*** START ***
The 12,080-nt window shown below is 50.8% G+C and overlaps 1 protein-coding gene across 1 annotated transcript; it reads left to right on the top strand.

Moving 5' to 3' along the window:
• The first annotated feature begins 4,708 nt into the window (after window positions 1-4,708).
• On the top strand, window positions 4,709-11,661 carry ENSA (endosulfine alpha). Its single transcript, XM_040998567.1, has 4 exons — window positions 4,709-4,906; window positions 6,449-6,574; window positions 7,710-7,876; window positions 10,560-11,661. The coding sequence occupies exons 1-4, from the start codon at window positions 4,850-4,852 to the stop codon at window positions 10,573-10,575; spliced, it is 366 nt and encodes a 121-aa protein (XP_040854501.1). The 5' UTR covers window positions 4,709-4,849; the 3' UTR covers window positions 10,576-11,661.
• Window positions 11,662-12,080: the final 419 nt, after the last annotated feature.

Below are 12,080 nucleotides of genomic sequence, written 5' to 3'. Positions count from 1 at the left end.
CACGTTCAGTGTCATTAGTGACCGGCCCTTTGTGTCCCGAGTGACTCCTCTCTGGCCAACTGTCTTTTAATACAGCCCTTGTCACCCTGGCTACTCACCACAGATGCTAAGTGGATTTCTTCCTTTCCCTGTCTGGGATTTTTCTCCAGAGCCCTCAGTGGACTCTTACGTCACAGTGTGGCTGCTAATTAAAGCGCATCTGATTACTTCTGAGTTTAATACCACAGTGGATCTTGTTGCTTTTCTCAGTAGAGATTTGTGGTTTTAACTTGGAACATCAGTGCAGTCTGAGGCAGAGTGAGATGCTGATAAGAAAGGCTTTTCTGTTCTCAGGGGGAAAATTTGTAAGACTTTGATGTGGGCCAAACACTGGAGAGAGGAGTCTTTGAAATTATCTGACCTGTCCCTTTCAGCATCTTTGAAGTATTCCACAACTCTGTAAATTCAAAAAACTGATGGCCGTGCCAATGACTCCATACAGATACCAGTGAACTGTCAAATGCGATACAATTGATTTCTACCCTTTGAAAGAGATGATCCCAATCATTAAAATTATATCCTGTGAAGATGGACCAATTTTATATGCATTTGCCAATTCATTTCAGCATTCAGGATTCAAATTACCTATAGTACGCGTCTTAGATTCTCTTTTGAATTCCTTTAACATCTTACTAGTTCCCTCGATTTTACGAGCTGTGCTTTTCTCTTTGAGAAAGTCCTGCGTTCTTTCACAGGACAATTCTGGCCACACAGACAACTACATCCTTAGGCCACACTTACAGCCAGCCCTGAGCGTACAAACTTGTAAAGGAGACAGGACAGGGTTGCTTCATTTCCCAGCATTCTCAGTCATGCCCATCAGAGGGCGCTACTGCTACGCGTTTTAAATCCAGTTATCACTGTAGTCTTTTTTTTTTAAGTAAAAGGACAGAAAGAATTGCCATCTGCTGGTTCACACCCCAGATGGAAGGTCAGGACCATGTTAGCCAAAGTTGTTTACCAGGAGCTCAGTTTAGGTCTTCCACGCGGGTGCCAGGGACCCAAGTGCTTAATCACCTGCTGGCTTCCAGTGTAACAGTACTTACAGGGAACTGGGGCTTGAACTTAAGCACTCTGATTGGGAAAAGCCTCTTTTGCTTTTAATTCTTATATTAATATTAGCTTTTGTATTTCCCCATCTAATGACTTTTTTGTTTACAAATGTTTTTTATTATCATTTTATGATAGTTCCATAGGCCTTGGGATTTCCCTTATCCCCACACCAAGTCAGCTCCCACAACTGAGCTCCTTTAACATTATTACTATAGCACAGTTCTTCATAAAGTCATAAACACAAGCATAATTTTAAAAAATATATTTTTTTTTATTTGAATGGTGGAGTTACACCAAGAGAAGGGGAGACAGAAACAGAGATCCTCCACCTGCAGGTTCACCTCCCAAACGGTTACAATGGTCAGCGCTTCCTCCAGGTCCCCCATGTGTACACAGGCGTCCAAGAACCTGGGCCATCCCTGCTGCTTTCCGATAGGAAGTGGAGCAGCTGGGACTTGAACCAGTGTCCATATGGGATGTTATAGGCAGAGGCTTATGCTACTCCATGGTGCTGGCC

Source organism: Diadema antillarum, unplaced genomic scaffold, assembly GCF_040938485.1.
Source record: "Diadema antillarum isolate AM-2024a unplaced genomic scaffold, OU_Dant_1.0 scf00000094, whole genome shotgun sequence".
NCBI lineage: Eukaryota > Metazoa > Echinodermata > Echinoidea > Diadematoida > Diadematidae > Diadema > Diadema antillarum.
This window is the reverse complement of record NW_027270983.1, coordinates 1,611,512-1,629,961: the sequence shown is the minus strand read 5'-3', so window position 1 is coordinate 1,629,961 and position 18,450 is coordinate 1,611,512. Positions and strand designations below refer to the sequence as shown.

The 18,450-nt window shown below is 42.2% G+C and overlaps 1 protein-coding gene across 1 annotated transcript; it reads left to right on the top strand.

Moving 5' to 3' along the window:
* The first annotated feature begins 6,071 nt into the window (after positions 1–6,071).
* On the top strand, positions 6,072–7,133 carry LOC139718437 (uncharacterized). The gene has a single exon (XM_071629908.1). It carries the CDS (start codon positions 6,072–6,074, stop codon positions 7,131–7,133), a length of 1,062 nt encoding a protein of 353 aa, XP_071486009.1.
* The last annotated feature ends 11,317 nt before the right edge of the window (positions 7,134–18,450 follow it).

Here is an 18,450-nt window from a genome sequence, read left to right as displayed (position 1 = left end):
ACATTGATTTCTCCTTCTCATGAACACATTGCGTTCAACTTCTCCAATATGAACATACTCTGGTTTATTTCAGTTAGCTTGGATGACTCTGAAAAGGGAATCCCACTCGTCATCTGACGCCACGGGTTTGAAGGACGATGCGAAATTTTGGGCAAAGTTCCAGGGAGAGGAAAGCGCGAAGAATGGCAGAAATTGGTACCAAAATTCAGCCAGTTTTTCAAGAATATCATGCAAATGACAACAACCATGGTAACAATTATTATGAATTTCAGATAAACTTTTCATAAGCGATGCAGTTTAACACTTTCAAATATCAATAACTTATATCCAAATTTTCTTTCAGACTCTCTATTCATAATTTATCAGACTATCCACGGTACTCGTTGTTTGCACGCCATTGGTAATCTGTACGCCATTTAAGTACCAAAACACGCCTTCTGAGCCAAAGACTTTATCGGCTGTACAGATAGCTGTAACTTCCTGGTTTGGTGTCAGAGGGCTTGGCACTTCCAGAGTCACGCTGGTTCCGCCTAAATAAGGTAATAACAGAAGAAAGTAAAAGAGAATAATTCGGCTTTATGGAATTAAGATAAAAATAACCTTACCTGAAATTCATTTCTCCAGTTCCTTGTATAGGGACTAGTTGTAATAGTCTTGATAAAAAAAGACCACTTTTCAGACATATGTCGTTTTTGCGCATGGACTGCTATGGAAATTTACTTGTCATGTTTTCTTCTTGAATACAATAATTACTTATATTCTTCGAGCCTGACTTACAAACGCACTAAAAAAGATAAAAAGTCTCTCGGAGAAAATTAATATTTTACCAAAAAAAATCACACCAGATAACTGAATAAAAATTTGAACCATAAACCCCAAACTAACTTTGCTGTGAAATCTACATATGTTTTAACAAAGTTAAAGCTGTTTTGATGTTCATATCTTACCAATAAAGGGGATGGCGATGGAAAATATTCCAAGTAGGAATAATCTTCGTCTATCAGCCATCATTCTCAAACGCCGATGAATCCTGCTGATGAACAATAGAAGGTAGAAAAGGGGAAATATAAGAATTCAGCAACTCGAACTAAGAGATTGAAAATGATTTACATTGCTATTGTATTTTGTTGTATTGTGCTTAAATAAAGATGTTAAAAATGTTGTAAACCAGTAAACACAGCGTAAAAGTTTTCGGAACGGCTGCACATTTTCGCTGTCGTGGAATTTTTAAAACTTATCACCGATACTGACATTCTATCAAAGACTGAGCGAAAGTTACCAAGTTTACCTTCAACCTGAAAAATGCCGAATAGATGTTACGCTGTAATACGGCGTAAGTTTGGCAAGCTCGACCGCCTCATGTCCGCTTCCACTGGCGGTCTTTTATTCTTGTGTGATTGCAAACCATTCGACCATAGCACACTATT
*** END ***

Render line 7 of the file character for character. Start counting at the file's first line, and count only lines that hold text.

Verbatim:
CACGTTCAGTGTCATTAGTGACCGGCCCTTTGTGTCCCGAGTGACTCCTCTCTGGCCAACTGTCTTTTAATACAGCCCTTGTCACCCTGGCTACTCACCACAGATGCTAAGTGGATTTCTTCCTTTCCCTGTCTGGGATTTTTCTCCAGAGCCCTCAGTGGACTCTTACGTCACAGTGTGGCTGCTAATTAAAGCGCATCTGATTACTTCTGAGTTTAATACCACAGTGGATCTTGTTGCTTTTCTCAGTAGAGATTTGTGGTTTTAACTTGGAACATCAGTGCAGTCTGAGGCAGAGTGAGATGCTGATAAGAAAGGCTTTTCTGTTCTCAGGGGGAAAATTTGTAAGACTTTGATGTGGGCCAAACACTGGAGAGAGGAGTCTTTGAAATTATCTGACCTGTCCCTTTCAGCATCTTTGAAGTATTCCACAACTCTGTAAATTCAAAAAACTGATGGCCGTGCCAATGACTCCATACAGATACCAGTGAACTGTCAAATGCGATACAATTGATTTCTACCCTTTGAAAGAGATGATCCCAATCATTAAAATTATATCCTGTGAAGATGGACCAATTTTATATGCATTTGCCAATTCATTTCAGCATTCAGGATTCAAATTACCTATAGTACGCGTCTTAGATTCTCTTTTGAATTCCTTTAACATCTTACTAGTTCCCTCGATTTTACGAGCTGTGCTTTTCTCTTTGAGAAAGTCCTGCGTTCTTTCACAGGACAATTCTGGCCACACAGACAACTACATCCTTAGGCCACACTTACAGCCAGCCCTGAGCGTACAAACTTGTAAAGGAGACAGGACAGGGTTGCTTCATTTCCCAGCATTCTCAGTCATGCCCATCAGAGGGCGCTACTGCTACGCGTTTTAAATCCAGTTATCACTGTAGTCTTTTTTTTTTAAGTAAAAGGACAGAAAGAATTGCCATCTGCTGGTTCACACCCCAGATGGAAGGTCAGGACCATGTTAGCCAAAGTTGTTTACCAGGAGCTCAGTTTAGGTCTTCCACGCGGGTGCCAGGGACCCAAGTGCTTAATCACCTGCTGGCTTCCAGTGTAACAGTACTTACAGGGAACTGGGGCTTGAACTTAAGCACTCTGATTGGGAAAAGCCTCTTTTGCTTTTAATTCTTATATTAATATTAGCTTTTGTATTTCCCCATCTAATGACTTTTTTGTTTACAAATGTTTTTTATTATCATTTTATGATAGTTCCATAGGCCTTGGGATTTCCCTTATCCCCACACCAAGTCAGCTCCCACAACTGAGCTCCTTTAACATTATTACTATAGCACAGTTCTTCATAAAGTCATAAACACAAGCATAATTTTAAAAAATATATTTTTTTTTATTTGAATGGTGGAGTTACACCAAGAGAAGGGGAGACAGAAACAGAGATCCTCCACCTGCAGGTTCACCTCCCAAACGGTTACAATGGTCAGCGCTTCCTCCAGGTCCCCCATGTGTACACAGGCGTCCAAGAACCTGGGCCATCCCTGCTGCTTTCCGATAGGAAGTGGAGCAGCTGGGACTTGAACCAGTGTCCATATGGGATGTTATAGGCAGAGGCTTATGCTACTCCATGGTGCTGGCC